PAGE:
Children and adolescents who receive consultations for sleep problems or psychological symptoms have an increased risk for a later musculoskeletal condition consultation, according to results published in the European Journal of Pain.
The study included electronic medical records of children and adolescents aged 6 to 19 years from a UK primary care database. The researchers used survival analysis to explore associations between a consultation for sleep problems or psychological symptoms at baseline and a consultation for musculoskeletal conditions within the 2-year follow-up period. The researchers calculated hazard ratios (HRs) and 95% CIs after adjusting for confounders.
Of the 638 participants included in the sleep problems data set, 107 had sleep problems and 531 were matched control individuals.
The results indicated that participants who had a consultation for sleep problems had a significantly increased risk for consultation for musculoskeletal conditions (HR, 1.72; 95% CI, 1.14-2.60). However, this association became nonsignificant after adjusting for confounders (HR, 1.49; 95% CI, 0.98-2.27).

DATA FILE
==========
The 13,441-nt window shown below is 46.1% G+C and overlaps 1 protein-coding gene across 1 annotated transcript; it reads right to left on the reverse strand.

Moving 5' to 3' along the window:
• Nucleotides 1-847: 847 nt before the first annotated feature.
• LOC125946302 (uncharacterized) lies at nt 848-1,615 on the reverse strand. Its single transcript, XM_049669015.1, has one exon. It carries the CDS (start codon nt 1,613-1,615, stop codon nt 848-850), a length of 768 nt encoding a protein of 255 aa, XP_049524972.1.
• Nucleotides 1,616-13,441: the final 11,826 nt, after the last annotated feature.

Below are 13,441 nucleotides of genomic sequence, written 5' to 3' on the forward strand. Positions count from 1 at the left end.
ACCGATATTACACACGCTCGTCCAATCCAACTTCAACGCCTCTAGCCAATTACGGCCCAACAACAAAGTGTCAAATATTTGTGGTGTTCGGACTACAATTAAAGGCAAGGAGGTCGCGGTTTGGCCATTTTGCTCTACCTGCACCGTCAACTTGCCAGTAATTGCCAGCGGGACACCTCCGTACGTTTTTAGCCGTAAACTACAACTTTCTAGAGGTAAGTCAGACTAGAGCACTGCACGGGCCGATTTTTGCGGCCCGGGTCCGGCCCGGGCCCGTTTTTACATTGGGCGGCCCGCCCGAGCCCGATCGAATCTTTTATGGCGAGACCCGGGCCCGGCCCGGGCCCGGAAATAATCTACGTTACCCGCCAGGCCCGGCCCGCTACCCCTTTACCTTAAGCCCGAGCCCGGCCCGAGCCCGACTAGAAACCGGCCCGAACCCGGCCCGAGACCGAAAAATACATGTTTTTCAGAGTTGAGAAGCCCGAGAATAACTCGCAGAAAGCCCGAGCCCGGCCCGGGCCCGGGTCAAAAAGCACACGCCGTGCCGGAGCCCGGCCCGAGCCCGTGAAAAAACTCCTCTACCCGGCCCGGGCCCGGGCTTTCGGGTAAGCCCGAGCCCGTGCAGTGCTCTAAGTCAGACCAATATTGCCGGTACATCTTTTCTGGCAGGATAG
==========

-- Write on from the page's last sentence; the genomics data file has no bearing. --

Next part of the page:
Of the 3042 participants included in the psychological symptoms data set, 507 had psychological symptoms and 2535 were matched control individuals.
Participants with a consultation for psychological symptoms had a significantly increased risk for consultation for musculoskeletal conditions (HR, 1.59; 95% CI, 1.31-1.93), and this association remained significant after adjusting for confounders (HR, 1.39; 95% CI, 1.14-1.70).
The study had several limitations, including its use of the Read Codes and inability to adjust for variables related to lifestyle.
“Future studies are needed to elucidate the causal mechanisms between these risk factors and musculoskeletal conditions, which might lay the basis for potential interventions within primary care settings,” the researchers wrote.
Andreucci A, Campbell P, Richardson E, Chen Y, Dunn KM. Sleep problems and psychological problems as predictors of musculoskeletal conditions in children and adolescents [published online October 6, 2019]. Eur J Pain. doi:10.1002/EJP.1491